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MANILA, Philippines — What’s 50 centavos (US$0.01) worth? That‘s the back-to-school question of the year.
For Sam Ferrer, a vendor in Divisoria, 50 centavos is their standard mark up for the notebooks they sell. Fifty centavos may not be worth much, but even on a bad day, they can earn as much as P20,000 (US$457.36). Although they sell other school supplies and bags, their notebooks, priced between P7-P9, remain their best seller.
Sam says, on the average, they earn between P30,000 (US$686) to P40,000 (US$914) a day.
For Ruel Cabilin, who works as a regular employee at a warehouse, 50 centavos is worth the haggle. He sends two children to school and buys them about 8-10 notebooks each. It may not seem much, but for a typical wage earner, saving 50 centavos per notebook may mean a lot.
In fact, with these back-to-school expenses, Ruel says, they already need to tighten the belt on their household budget.
The Ferrers are long-time vendors in Divisoria. For over two decades, they have been selling fruits here. Although this is their first time to sell school supplies, business is brisk.
On the other hand, the Cabilins have always shopped for school supplies in Divisoria since their eldest daughter began schooling 6 years ago. But this is the first time they went on a last-minute, back-to-school shopping. Ruel confessed he had to wait for his month-end salary to be able to buy school supplies for his children.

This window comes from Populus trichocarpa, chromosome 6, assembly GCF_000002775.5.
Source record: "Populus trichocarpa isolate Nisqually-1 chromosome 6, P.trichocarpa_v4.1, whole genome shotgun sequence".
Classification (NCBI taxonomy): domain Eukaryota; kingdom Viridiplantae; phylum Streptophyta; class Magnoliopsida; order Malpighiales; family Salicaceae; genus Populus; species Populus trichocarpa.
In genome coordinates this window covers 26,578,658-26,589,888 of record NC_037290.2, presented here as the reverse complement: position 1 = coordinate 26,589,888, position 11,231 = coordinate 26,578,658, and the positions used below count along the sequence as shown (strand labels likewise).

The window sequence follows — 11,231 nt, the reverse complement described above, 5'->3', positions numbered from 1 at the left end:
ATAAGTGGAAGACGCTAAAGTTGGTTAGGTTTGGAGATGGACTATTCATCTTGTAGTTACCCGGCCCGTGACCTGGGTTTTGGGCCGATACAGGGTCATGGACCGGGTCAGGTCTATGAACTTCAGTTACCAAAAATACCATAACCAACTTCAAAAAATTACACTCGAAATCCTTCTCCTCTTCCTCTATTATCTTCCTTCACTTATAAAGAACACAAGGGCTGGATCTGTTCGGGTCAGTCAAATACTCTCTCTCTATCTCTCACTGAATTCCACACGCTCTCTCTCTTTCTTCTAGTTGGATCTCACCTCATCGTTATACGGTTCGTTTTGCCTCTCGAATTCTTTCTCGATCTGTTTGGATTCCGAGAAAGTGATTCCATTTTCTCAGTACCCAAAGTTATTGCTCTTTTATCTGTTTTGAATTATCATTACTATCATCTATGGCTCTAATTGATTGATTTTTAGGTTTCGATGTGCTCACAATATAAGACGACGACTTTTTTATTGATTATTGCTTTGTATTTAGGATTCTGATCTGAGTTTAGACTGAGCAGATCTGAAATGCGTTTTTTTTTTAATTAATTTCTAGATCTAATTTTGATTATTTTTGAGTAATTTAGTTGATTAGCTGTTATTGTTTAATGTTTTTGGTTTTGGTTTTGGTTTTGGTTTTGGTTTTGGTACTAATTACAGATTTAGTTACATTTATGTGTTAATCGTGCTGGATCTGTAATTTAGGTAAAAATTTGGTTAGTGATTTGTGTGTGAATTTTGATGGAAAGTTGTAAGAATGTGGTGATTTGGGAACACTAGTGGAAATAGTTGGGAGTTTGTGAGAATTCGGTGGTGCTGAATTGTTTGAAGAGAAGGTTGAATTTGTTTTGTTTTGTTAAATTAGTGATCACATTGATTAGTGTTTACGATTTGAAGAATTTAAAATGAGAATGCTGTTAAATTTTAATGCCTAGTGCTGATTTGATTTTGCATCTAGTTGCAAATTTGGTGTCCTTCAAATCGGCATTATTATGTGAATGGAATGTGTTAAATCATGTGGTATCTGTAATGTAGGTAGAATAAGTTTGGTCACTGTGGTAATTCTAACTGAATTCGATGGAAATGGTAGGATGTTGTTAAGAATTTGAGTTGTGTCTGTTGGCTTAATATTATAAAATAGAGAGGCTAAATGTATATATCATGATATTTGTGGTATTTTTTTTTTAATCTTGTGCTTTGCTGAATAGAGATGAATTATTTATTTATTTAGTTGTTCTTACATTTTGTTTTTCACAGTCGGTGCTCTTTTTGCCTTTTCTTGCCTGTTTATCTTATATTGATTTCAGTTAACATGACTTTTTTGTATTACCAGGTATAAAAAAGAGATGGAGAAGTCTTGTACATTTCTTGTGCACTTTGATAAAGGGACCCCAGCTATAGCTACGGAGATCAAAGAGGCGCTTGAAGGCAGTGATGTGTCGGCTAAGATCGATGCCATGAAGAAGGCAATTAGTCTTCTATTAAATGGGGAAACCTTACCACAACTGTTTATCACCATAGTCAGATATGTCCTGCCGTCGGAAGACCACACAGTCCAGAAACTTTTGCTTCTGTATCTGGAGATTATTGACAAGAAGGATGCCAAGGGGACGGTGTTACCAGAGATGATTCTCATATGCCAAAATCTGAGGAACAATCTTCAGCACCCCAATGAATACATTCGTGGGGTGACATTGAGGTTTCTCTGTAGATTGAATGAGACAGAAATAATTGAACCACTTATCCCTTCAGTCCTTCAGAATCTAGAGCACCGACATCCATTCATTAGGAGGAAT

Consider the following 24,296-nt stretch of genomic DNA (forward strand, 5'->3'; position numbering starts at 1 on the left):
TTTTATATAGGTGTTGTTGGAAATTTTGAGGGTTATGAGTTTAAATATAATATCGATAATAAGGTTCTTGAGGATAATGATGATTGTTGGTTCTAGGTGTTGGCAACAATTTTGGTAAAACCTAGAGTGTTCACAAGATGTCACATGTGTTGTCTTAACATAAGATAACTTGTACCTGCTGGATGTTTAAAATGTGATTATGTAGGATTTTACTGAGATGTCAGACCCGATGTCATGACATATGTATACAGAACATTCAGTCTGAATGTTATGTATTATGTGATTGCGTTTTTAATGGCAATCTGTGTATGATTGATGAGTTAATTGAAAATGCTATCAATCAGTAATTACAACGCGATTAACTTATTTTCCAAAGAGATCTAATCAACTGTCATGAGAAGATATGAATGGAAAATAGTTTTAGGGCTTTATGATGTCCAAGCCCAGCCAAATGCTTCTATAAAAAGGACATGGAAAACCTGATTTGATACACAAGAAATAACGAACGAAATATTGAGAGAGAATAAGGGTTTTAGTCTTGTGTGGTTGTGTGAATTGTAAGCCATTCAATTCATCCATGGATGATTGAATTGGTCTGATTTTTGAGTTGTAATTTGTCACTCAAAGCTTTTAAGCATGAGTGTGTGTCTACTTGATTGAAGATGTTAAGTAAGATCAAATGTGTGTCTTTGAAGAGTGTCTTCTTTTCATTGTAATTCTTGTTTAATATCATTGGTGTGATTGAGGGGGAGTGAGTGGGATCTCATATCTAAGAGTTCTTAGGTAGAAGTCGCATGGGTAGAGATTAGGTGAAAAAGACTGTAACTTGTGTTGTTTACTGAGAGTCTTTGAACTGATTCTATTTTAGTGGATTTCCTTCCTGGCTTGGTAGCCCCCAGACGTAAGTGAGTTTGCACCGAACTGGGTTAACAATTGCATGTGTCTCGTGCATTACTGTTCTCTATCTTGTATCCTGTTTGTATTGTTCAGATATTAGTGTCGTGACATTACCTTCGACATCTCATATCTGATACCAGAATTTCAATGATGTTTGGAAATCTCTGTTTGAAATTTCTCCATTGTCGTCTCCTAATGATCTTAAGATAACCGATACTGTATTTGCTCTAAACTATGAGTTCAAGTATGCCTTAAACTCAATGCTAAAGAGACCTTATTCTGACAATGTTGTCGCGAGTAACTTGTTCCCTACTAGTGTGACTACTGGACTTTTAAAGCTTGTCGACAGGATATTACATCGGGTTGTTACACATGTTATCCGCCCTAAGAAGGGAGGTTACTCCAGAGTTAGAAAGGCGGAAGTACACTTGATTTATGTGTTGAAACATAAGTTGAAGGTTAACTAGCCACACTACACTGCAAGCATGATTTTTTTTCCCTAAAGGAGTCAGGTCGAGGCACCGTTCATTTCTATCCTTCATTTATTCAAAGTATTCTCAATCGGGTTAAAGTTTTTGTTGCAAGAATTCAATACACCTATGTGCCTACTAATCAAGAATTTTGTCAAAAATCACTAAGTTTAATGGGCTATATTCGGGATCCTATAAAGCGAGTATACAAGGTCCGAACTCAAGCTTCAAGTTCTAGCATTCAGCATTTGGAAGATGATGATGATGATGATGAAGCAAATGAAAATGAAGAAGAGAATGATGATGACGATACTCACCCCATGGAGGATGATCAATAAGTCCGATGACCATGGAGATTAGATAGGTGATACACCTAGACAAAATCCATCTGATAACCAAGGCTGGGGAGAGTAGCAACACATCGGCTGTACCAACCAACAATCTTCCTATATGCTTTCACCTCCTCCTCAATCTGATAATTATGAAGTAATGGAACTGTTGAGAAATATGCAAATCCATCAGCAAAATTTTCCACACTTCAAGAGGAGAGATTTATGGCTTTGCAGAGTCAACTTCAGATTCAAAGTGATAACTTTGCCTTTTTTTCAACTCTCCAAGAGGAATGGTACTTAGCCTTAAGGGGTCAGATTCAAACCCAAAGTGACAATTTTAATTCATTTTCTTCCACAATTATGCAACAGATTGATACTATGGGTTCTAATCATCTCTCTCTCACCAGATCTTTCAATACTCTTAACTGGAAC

This weekend, Sam expects more people to come to Divisoria and hopes sales will continue to pick up as the first day of classes, at least for public schools, begins on Monday, June 2.
It’s this weekend’s rush that Ruel is avoiding, which is why he, together with his wife and youngest daughter, went to Divisoria in the evening, right after work, braving the rain, to shop for school supplies.
Divisoria is known as a bargain paradise for local shoppers, whatever the season. Almost everything you need for school, from pencils and crayons, to uniforms and bags, is sold here at low, low prices.
It’s the market place where the aggregate sales of a 50-centavo-mark up on notebooks may translate to unbelievable profit for the seller, where the cumulative effect of a 50 centavo-haggle may potentially become great savings for the buyer.